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Hingham educator Susan Keyes knows all too well the pain and misery that melanoma can mean for a family. From 1995-1997, she underwent a grueling treatment regimen for metastatic melanoma. Against the odds, she survived—although she can never be in the sun again—and became committed to helping others understand prevention of the disease so that they can protect themselves and their loved ones.

As the head of the foreign language department for the Hingham Public Schools and a French teacher at the High School, Keyes has taken an active role in bringing an awareness of the dangers of tanning to students. She presented a gripping account of her struggle with melanoma to the entire high school at an assembly that was held in the spring of 2013. Known to her students as “Madam,” Keyes presented in a very matter-of-fact and even tone the agonizing effects of her treatment.

“It was so quiet in that auditorium that you could hear a pin drop,” she says. “The students were focused on what I was saying, and they really seemed to get the idea that this could happen to anyone.”

That presentation made an impact on Lea Concannon, who is now a senior co-captain of the HHS girls golf team. “Her whole statement really stuck with me, especially the timing of it during prom season when there is so much pressure to look your best and for some people that means tanning,” she says.

The golf team will be volunteering on March 19 at Putt for Prevention—a fundraiser for the Children’s Melanoma Prevention Foundation (CMPF) from 11 am to 4 pm on Saturday, March 19, at South Shore Skin Center in Norwell. All ages are invited to play an indoor 18-hole mini-golf course for $5 per player or $20 per family. The event is being sponsored by a number of South Shore businesses including Hingham Institution for Savings and Robin’s Nest.

“We are particularly excited about this event because it was created with kids in mind,” says Maryellen Maguire-Eisen, executive director and founder of CMPF. “Our organization is focused on kids, and we want as many kids as possible to come and have fun.”

Keyes became familiar with CMPF a few years ago, when Maguire-Eisen’s daughter Laura ended up being one of her French students at the high school. Keyes describes a “serendipitous moment” when she learned about the foundation through one of Laura’s assignments, which was written in French.

“After reading her essay, I spoke with Laura about the work her mother was doing and then introductions were made,” says Keyes, who became a CMPF board member in 2011. “I am uncomfortable talking about that part of my life, but if I can help one person, then it’s worth it,” she says.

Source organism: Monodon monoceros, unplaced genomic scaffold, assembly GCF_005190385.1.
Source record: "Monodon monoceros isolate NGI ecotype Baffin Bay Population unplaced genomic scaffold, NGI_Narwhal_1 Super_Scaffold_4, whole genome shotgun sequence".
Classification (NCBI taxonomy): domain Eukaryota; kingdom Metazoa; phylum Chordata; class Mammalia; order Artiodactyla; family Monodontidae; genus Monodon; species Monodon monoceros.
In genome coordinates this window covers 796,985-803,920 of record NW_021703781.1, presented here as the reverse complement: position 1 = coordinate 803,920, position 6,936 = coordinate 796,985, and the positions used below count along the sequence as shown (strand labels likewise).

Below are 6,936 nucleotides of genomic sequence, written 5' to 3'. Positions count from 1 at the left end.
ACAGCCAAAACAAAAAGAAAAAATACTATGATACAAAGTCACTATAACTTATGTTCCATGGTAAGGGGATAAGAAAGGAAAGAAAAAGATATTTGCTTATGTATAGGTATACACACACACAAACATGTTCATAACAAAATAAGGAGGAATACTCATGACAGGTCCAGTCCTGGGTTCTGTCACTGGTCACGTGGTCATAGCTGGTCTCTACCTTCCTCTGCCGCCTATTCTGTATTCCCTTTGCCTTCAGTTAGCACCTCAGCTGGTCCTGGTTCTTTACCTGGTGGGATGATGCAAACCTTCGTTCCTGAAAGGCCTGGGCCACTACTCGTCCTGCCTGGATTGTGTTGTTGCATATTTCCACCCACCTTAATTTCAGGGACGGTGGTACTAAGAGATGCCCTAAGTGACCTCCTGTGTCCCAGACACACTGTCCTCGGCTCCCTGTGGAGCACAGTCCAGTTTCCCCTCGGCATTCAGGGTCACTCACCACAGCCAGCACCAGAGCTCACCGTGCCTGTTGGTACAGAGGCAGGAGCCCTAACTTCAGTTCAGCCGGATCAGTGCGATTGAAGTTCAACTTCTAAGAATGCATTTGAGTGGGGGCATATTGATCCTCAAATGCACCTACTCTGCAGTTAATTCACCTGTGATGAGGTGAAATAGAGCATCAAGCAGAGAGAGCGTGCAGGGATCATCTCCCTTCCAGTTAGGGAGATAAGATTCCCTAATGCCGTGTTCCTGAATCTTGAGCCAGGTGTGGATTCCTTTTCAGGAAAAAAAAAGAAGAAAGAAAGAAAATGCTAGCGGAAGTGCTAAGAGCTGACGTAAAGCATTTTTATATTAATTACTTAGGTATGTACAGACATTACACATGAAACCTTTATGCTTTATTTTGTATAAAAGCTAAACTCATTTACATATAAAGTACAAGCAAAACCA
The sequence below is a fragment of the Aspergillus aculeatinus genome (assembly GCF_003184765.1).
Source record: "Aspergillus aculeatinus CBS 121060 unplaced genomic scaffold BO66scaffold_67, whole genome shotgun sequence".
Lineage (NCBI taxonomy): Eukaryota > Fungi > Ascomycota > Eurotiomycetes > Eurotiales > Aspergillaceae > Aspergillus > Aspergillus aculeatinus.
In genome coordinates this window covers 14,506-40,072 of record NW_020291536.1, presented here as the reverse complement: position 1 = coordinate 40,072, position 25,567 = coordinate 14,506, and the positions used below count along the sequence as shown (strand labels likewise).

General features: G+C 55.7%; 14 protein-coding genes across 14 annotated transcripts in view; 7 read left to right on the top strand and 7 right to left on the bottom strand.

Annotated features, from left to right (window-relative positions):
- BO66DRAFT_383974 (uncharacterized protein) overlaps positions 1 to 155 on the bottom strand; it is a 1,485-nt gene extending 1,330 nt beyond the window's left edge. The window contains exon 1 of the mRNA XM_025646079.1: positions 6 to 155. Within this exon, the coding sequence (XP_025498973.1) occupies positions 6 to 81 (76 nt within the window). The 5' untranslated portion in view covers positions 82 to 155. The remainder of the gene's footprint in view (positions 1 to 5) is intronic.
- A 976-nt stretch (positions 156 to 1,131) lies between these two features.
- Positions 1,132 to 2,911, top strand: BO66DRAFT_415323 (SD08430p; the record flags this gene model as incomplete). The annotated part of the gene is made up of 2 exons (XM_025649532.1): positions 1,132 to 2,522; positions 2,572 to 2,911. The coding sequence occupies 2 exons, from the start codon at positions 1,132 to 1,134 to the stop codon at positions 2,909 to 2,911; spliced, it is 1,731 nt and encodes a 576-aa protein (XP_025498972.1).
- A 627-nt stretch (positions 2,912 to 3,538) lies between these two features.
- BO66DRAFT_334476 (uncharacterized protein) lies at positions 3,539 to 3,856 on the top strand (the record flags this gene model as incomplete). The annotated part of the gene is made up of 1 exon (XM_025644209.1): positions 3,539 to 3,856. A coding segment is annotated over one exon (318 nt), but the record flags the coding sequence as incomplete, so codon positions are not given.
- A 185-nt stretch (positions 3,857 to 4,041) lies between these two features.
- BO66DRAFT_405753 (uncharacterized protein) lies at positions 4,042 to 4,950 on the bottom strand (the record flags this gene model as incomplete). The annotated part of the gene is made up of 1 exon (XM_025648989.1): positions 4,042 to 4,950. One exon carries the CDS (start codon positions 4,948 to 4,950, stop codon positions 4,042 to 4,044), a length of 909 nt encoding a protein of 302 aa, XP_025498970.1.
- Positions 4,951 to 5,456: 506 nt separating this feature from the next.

More than 5 million people are diagnosed with skin cancer each year, and one person dies every 45 minutes from the disease in the United States. What makes melanoma particularly frustrating for medical professionals is that it is largely preventable and also very treatable when caught early. But in the later stages of the illness, cure rates are very low and the treatments are exceedingly difficult for patients and their families, Maguire-Eisen says.

In February, the state of Massachusetts passed a law banning anyone under the age of 18 from using or operating a tanning bed. Cancer activists, including the American Cancer Society and the CMPF, had been pushing for passage of this law for more than a decade because numerous studies had demonstrated a clear link between tanning and melanoma.

“Melanoma is now developing in very young women because the newer tanning machines are even stronger and more carcinogenic than they used to be,” says Maguire-Eisen, who testified at the hearings for this bill. “I am very pleased that children in Massachusetts will now be protected from this carcinogen at least until they are 18 years old.”

The Hingham-based CMPF is a non-profit, educational foundation established in 2003 that teaches children and their caregivers how to protect themselves from the harmful rays of the sun while enjoying outdoor activities. Each year, more than 50,000 students from kindergarten through 12th grade actively participate in presentations and projects provided by trained Foundation staff members at local schools, sailing clubs, day care centers and health clubs. All programming is provided free of charge to participants and is made possible by sponsorships and fundraising by the organization. More information is available at www.melanomaprevention.org.

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